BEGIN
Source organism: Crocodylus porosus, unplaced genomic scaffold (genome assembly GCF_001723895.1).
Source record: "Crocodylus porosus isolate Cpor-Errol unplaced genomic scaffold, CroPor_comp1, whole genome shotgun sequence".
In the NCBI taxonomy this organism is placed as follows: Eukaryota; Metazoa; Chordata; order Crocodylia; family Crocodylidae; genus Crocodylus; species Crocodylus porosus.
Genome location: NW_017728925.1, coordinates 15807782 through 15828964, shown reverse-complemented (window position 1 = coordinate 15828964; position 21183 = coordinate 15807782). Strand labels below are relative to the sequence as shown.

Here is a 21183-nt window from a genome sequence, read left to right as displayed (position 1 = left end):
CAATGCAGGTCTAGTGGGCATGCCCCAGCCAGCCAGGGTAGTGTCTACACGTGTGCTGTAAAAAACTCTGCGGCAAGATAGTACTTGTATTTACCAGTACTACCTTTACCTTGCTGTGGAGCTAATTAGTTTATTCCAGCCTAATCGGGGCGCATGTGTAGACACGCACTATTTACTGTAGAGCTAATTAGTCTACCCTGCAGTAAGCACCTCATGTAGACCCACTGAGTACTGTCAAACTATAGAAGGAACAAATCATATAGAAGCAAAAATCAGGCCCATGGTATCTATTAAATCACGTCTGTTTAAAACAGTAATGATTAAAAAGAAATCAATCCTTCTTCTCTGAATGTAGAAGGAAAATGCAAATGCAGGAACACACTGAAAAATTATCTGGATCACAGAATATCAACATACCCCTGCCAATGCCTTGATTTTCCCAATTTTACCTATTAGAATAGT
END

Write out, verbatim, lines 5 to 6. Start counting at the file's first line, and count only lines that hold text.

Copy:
Here is a 21183-nt window from a genome sequence, read left to right as displayed (position 1 = left end):
CAATGCAGGTCTAGTGGGCATGCCCCAGCCAGCCAGGGTAGTGTCTACACGTGTGCTGTAAAAAACTCTGCGGCAAGATAGTACTTGTATTTACCAGTACTACCTTTACCTTGCTGTGGAGCTAATTAGTTTATTCCAGCCTAATCGGGGCGCATGTGTAGACACGCACTATTTACTGTAGAGCTAATTAGTCTACCCTGCAGTAAGCACCTCATGTAGACCCACTGAGTACTGTCAAACTATAGAAGGAACAAATCATATAGAAGCAAAAATCAGGCCCATGGTATCTATTAAATCACGTCTGTTTAAAACAGTAATGATTAAAAAGAAATCAATCCTTCTTCTCTGAATGTAGAAGGAAAATGCAAATGCAGGAACACACTGAAAAATTATCTGGATCACAGAATATCAACATACCCCTGCCAATGCCTTGATTTTCCCAATTTTACCTATTAGAATAGT